After a 10-year hiatus, Buzz Chriest and his Dundalk-based Captain Aisquith's Sharp Shooters were back in full force yesterday - re-enactors nearly 200 strong re-imagining the area's key role in the War of 1812, delaying the redcoats' advance on the North Point Peninsula.
"Ten years ago, they thought they could do this without a re-enactment," Chriest, 67, said of the once-annual Defenders' Day celebration, which had vanished after 1996 from Fort Howard Park in Edgemere.
"The public comes for the fireworks and the Sturm und Drang [storm and stress]. That's the icing on the cake, and then you cram as much knowledge as you can into them."
The commemoration of the Battle of North Point, fought Sept. 12, 1814, launched a weeklong Defenders' Day celebration. Three more days of festivities will culminate next weekend at Fort McHenry, where cannons kept British ships at bay in the bombardment that inspired Francis Scott Key to pen "The Star-Spangled Banner."
Despite the historical significance of the 1814 engagements at North Point and Fort McHenry, Defenders' Day is no longer listed as an official city or state holiday. Because of escalating costs, the Dundalk-Patapsco Neck Historical Society stopped holding its annual Fort Howard event after 1996.
For the re-enactment's revival yesterday, Kim and Michael Miller brought their four young children, including 2-year-old triplets, pulling them along in a red Radio Flyer wagon over Fort Howard's soggy grass.
"Hopefully they'll get back into doing this every year," said Michael Miller, 39, who grew up in Edgemere and still lives there with his family.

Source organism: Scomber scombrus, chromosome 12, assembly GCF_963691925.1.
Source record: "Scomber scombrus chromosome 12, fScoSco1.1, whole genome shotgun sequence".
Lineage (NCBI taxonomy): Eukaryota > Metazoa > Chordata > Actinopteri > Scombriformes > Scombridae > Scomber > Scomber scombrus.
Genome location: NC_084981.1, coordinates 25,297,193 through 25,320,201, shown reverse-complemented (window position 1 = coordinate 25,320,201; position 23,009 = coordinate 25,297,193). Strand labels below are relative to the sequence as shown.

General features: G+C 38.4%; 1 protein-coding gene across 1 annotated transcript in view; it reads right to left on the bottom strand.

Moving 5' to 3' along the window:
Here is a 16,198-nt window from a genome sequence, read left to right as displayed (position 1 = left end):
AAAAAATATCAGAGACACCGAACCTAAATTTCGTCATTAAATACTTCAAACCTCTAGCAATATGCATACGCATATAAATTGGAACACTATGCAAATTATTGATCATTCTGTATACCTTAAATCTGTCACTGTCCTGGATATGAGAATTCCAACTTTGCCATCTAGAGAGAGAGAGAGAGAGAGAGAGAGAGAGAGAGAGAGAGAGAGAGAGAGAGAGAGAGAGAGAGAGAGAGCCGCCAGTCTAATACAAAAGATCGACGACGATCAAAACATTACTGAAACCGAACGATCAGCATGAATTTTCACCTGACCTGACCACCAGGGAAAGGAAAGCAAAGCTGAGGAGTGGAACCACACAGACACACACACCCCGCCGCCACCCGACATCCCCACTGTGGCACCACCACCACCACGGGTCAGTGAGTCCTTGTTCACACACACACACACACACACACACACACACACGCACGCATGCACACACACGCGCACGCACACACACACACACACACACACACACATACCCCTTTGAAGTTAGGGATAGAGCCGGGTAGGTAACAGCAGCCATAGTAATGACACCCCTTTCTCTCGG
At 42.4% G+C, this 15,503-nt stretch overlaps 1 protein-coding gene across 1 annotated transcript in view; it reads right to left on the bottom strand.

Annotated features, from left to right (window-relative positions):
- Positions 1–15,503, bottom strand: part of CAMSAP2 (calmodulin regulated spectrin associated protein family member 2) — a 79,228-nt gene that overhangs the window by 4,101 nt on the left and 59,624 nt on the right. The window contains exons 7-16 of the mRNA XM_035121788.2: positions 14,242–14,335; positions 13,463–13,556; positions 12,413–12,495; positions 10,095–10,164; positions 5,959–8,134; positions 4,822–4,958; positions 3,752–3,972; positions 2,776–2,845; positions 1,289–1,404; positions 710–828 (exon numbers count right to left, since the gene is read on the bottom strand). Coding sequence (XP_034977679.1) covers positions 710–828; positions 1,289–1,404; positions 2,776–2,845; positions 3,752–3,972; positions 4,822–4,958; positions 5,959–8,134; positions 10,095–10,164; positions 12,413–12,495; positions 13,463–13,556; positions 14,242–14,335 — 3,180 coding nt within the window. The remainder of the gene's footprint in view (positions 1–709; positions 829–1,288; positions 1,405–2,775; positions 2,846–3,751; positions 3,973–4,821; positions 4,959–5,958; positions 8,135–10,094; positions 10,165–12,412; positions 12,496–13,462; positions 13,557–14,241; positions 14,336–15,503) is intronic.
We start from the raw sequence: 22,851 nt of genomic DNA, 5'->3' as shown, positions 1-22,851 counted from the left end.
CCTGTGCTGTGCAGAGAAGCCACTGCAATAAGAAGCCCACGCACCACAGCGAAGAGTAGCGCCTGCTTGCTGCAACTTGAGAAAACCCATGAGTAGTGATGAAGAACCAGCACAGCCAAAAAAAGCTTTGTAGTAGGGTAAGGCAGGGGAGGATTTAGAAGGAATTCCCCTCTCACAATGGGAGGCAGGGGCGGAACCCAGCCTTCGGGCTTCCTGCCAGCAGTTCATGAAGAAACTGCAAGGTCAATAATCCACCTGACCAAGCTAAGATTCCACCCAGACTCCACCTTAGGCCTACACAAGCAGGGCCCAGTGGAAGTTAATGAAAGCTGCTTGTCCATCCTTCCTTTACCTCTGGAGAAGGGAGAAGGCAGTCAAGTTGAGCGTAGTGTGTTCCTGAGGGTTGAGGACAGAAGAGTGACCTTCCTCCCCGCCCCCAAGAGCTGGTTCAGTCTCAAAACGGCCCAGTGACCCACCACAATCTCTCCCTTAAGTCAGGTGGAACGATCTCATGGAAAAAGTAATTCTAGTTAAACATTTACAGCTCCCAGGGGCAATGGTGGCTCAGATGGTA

Cannons and rifles blasted, alarmingly loud and frequently, as Maryland militias and the British Royal Marines exchanged fire. Some children cried.
The Miller triplets? "They flinched a little, but they seem all right now," their father said.
Yellow jackets swarmed in the smoky haze, and the pungent smell of gunpowder lingered. Attendees lunched on pit ham and pit beef. For the re-enactors, a cook prepared period-appropriate cauldrons of simmering beef stew.
With the bicentennial of Defenders' Day approaching, Chriest, co-chairman of the event, and other historical society members hope the crowds, estimated at 2,000 yesterday, will only grow.
"It's been off people's radar screens for so long," said Vincent Vaise, Fort McHenry's chief ranger and the event's narrator, sporting a tailed brown jacket and top hat. "We're trying to restore the holiday to its rightful place. This is as important as Bunker Hill and Gettysburg - the battle that saved our city and gave us a national anthem."
Plans for a bicentennial commemoration of the end of the War of 1812 also are under way at the site of the 1815 Battle of New Orleans - even though 15 feet of water flooded the battlefield during Hurricane Katrina, Chriest said.
Politicians including Gov. Robert L. Ehrlich Jr., Rep. Benjamin L. Cardin and Baltimore County Executive James T. Smith used the battlefield as a stumping ground, with the primary election falling on the engagement's 192nd anniversary.
Children were more interested in playing with handmade historical toys on display, including simple handkerchief and cornhusk dolls, rolling wooden hoops, early versions of dominos and checkers, and wooden rifles.
As a teenager, Bernardine Flynn had dressed up as a 19th-century woman one year and as a male sharpshooter with Chriest's brigade in another. Now 30, the Essex resident returned with sons James Jerseheid, 11, and John Isaacs, 5.
"Hopefully one of these days, I'll get them involved," Flynn said. "The schools have slacked off a little in teaching about it."